Teaching a Learner Driver

The DVSA claims that most people need 45 hours of lessons to learn to drive, along with 22 hours of practice outside of lessons.

These additional hours of practice are essential. They give learners an opportunity to build up their confidence behind the wheel, to make their own decisions and to react to real-life road conditions without their instructor’s guidance.

But legally, learners need supervision for any driving they do outside of their structured lessons. So who can teach a learner driver?

This is your essential guide to teaching a learner driver. We’ll explore what the law says, and explore ways you can offer safe, structured and effective lessons.

Who Can Teach a Learner Driver?

According to UK law, to teach a learner driver you must:

  • Be at least 21.
  • Be qualified to drive the type of vehicle the learner’s driving. So if they’re learning manual, for instance, you must have a driving licence that lets you drive manual cars.
  • Have had your driving licence for at least three years (from the UK, the EU, Switzerland, Norway, Iceland, or Liechtenstein)
  • Meet the minimum eyesight standards.

You’ll also need:

  • A car to practice in (obviously!)
  • L-plates for the front and rear of the car.
  • All the relevant vehicle documents, including up-to-date vehicle tax and a current MOT certificate.

Insurance when Supervising a Learner Driver

If you are teaching a learner driver in your own car, you need to ensure that you add them to your exiting insurance policy. Alternatively, a learner can buy their own learner car insurance on your car.

If you are teaching a learner driver in their own car it is advisable that they add you as a named driver to their insurance policy.

Learner Driver Practice Areas Near Me

So if you fit the bill for teaching a learner, and you have a suitable car to practice in, all that’s left is to decide where to drive.

Don’t do anything too ambitious too soon. Your learner will be nervous the first few times they drive without their instructor. So if you need to travel anywhere for your first lesson, you should drive first, only letting the learner take the wheel when you’ve arrived somewhere quiet and safe.

To begin with, head for a car park. Here, the learner can get to grips with the car’s controls and get used to how it handles. They can then do a few slow circuits of the car park and, if they’re feeling confident, perhaps try a few manoeuvres. A shopping centre car park will work best, as they’re generally quiet large and spacious. Just make sure you head there when it’s less busy, so there’ll be fewer cars about.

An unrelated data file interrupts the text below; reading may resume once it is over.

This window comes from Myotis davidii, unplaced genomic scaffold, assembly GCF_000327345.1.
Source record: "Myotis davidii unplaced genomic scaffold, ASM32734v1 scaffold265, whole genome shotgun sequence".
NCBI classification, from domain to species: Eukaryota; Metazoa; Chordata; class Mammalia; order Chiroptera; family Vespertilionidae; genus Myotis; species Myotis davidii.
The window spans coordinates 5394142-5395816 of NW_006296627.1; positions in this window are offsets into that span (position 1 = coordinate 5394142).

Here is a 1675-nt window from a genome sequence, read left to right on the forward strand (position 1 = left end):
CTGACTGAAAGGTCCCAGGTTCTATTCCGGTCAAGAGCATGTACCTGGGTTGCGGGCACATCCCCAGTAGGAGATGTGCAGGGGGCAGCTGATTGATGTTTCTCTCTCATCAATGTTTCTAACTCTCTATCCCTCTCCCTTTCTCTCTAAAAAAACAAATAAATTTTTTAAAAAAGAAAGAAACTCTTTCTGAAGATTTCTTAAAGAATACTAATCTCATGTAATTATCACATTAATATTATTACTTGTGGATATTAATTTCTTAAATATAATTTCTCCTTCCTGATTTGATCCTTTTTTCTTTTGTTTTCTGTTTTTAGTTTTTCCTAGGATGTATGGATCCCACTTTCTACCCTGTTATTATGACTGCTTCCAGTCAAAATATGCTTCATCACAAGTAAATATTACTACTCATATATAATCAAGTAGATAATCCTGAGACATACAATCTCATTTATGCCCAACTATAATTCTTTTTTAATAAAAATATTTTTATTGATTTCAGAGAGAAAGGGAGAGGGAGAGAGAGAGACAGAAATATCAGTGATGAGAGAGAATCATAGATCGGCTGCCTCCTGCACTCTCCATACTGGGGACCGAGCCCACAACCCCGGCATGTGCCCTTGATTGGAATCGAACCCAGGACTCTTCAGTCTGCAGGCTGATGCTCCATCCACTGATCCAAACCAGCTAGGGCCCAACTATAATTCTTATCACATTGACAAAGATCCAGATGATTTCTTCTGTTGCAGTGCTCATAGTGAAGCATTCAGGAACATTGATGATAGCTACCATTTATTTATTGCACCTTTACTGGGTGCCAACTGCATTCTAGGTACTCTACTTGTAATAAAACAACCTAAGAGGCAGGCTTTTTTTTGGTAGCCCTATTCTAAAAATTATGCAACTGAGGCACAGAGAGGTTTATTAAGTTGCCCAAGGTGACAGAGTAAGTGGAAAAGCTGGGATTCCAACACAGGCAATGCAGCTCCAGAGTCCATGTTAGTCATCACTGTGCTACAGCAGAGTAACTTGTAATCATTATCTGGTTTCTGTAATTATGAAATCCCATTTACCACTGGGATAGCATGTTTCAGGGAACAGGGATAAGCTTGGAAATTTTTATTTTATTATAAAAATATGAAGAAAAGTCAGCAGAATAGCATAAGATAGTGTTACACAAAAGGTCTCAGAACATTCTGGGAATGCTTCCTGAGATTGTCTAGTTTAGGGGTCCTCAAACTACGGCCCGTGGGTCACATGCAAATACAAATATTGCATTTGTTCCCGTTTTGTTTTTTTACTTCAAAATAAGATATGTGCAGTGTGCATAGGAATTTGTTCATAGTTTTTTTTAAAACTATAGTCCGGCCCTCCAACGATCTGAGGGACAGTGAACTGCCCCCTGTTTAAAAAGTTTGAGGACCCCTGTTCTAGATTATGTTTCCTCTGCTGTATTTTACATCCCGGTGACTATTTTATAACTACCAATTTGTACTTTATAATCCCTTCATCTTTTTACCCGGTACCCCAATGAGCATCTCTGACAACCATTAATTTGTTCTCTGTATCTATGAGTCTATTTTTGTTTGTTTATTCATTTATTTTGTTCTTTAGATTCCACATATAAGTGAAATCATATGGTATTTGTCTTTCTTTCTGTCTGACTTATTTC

After this, you’ll need to find some quiet roads to practice driving in. If you live in a quiet residential area, great! You can practice right on your doorstep. But if not, you might have to drive to some suburbs first.

Quiet residential streets make great learner driver practice areas. But again, it’s best to head to these areas at off-peak hours, when there’s likely to be less people and cars about. Here, the learner can work on their junctions, their hill starts, on navigating tight spaces, on parallel parks, and even on their roundabouts – provided there are any nearby.

As the learner builds up their confidence, you could start incorporating longer journeys and more complex driving conditions into your lessons. To start with, you could drive to a different part of town, and ask the learner to drive you back home. You could also experiment with A-roads, dual carriageways, and country roads.

Your Complete Guide to Teaching a Learner

We have a dedicated guide to teaching a learner that covers everything you’ll need to know. It contains more tips on planning your routes and on getting your car ready for lessons. It also explores ways you can prepare for your lessons, with tips on brushing up on your knowledge, and some general advice on how you can be the best instructor possible. In short, be patient, keep your cool, and never raise your voice!

Find our guide to teaching a learner here.

Insurance for Teaching Someone to Drive

One last thing to bear in mind – learners will need insurance for any driving they do outside of lessons.

At Insure 2 Drive, we offer affordable learner driver insurance to help first-time drivers get all the practice they need outside of lessons. Get in touch for more information.



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